Google's Chrome Dev Summit is usually the site of big announcements regarding the browser, and this year is no different, with the announcement of a new Android app integration option called Trusted Web Activities. Somewhat akin to Android Instant Apps, this new facet of Chrome is meant to make apps quicker and less resource-draining on users, and easier to create and maintain for developers. Rather than offloading and serving an app on the server side of things, it allows developers to direct users' devices to full-screen web content experiences in Chrome, expanding the ways a developer can create and serve an app or game, and giving app installations on devices a smaller footprint. As a bonus, Google also announced the Chrome User Experience Report, which will tell developers how well users' devices have handled the content on their website, with real-time performance metrics aggregated from multiple visitors and device types.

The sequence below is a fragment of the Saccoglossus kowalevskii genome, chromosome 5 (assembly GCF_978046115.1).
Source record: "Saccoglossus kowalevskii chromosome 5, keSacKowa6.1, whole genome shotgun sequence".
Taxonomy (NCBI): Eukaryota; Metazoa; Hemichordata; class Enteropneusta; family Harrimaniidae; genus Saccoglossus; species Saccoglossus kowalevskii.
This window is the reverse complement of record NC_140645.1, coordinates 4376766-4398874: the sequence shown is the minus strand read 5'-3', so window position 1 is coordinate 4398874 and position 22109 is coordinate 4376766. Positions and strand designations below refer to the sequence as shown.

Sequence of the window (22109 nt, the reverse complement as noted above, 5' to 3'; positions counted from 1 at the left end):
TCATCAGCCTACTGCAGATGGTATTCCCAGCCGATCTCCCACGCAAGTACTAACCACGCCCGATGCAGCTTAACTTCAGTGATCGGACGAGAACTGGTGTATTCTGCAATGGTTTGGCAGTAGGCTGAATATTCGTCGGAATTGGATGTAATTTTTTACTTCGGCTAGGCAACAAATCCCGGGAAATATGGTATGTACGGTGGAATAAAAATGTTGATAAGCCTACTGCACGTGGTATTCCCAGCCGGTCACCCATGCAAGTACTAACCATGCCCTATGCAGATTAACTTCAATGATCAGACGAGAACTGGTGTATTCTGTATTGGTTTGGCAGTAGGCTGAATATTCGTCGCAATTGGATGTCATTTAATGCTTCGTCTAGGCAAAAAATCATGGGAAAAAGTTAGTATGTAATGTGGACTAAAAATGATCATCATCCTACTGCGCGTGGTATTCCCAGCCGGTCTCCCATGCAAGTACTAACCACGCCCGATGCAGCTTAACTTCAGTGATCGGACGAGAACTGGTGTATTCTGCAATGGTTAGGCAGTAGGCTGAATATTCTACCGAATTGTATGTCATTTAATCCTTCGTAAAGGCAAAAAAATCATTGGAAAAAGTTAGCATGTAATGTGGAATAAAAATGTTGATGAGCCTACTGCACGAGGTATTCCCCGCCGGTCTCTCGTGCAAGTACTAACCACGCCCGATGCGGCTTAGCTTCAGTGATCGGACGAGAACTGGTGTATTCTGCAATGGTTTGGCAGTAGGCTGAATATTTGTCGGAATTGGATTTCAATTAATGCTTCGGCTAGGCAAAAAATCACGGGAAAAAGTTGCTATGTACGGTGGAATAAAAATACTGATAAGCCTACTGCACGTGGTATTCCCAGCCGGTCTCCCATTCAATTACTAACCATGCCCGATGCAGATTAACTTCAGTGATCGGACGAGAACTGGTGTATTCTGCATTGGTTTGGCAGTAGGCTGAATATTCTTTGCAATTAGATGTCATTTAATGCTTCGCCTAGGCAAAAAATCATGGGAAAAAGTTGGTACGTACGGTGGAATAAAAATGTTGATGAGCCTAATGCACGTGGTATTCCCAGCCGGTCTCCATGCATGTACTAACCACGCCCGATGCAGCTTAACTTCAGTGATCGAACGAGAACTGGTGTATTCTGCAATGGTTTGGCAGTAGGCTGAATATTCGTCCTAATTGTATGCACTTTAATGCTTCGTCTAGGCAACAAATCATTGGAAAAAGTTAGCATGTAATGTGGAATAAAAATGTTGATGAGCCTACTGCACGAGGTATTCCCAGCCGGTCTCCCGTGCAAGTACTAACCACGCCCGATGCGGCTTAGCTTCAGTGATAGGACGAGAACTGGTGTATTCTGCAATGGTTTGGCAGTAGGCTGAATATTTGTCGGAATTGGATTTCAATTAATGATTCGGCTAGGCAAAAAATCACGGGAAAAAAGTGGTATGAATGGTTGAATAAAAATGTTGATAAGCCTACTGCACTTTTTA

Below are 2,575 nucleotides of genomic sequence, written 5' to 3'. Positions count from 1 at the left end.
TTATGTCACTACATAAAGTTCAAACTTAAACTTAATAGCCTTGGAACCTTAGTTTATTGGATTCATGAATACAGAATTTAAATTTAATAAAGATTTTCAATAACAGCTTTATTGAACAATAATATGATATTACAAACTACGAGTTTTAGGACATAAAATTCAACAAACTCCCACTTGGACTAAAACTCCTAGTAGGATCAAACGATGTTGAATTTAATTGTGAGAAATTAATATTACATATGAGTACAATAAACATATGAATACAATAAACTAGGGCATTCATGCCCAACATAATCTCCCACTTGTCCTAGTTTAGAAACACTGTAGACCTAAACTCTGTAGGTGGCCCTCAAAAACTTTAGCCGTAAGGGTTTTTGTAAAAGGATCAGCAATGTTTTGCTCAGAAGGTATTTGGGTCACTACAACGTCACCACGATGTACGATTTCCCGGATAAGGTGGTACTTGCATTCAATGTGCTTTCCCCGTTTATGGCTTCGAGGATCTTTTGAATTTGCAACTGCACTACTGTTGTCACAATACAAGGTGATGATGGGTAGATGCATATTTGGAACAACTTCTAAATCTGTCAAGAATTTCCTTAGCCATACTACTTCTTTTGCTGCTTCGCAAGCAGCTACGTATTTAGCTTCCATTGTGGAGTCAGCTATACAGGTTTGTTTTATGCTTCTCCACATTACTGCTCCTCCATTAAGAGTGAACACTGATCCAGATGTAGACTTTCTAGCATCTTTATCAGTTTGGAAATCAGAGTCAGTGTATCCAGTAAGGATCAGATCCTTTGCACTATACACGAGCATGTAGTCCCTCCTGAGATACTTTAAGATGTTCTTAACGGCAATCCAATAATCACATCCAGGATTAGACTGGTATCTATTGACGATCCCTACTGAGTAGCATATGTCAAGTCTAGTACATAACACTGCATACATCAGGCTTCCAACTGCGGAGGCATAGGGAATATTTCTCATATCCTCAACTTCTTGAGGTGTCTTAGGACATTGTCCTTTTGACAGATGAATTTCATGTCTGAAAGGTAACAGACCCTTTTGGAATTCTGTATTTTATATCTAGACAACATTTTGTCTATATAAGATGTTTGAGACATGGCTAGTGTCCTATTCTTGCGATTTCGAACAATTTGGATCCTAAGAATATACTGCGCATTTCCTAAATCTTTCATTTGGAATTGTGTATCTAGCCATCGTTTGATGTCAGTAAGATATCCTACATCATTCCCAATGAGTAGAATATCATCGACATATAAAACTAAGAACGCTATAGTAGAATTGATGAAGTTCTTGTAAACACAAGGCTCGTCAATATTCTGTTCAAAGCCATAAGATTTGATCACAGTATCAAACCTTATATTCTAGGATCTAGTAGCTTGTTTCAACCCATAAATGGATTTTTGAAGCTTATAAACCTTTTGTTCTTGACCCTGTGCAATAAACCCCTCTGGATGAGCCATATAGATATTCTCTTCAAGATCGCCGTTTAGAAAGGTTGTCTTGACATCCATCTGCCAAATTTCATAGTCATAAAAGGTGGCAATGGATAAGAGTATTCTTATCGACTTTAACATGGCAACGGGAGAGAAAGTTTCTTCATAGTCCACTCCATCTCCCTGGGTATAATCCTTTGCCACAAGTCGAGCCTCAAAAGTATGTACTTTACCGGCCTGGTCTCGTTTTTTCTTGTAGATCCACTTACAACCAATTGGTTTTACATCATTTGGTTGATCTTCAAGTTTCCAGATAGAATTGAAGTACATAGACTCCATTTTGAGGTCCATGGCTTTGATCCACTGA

Trusted Web Activities, in short, allows developers to leverage Chrome's built-in rendering engine to process and serve content, rather than having to use built-in Android ones or code their own. Additionally, it allows seamless integration of high-level web content into an Android app, allowing developers to craft experiences that seamlessly go back and forth between the native app and web app. On a good connection, this can provide a premium user experience, such as a VR app or graphically intensive game, without requiring users to install a large app on their device. Additionally, switching between web and native interfaces can make it easy to natively code certain parts of the app and have them interact with the web interface. A good example of this would be a VR shooting game powered by WebVR, with a native app as the container, and a native component to the app that powers user rankings, scoreboard, and the player customization panel.
The move is part of an ongoing convergence effort on Google's part. The web giant is seemingly trying to unite web content and native device content, with the apparent endgame of high-level, device-agnostic web content becoming the norm, with native apps serving only as the containers. With powerful 5G connections on the horizon and smartphones quickly approaching the power level of the average laptop, the stage is seemingly set for Google and others to fulfill such a vision.